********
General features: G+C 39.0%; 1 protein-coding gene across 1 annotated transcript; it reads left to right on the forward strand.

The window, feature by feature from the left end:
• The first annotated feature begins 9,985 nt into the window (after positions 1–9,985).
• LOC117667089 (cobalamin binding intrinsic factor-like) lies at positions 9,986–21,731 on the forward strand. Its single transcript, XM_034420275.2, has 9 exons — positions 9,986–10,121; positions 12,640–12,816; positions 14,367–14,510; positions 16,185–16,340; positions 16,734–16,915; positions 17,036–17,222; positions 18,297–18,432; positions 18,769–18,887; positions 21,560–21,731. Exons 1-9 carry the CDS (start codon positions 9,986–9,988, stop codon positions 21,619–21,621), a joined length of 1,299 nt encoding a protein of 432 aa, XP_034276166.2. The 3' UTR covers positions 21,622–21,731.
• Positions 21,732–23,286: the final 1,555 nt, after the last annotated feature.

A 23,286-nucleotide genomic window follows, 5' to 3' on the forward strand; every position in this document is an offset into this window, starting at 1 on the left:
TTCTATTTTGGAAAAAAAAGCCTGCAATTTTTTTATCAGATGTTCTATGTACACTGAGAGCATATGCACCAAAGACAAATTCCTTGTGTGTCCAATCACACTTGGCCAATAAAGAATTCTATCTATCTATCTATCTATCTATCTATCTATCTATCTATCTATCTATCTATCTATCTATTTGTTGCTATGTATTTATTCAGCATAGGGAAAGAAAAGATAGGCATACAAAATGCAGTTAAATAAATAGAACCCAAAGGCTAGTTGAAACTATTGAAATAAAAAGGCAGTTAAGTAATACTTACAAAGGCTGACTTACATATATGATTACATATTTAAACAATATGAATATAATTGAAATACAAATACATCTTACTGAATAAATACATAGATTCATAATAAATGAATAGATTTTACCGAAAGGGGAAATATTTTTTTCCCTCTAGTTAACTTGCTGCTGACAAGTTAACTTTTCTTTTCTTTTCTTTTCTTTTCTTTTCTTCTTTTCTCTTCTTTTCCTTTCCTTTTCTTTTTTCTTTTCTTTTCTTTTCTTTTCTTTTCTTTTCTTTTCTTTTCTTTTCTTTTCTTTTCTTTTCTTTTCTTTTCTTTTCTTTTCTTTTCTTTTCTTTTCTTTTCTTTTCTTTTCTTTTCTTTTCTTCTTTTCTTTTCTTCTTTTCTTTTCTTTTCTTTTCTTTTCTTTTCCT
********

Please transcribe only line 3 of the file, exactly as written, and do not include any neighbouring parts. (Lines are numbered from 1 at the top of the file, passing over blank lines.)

• The first annotated feature begins 9,985 nt into the window (after positions 1–9,985).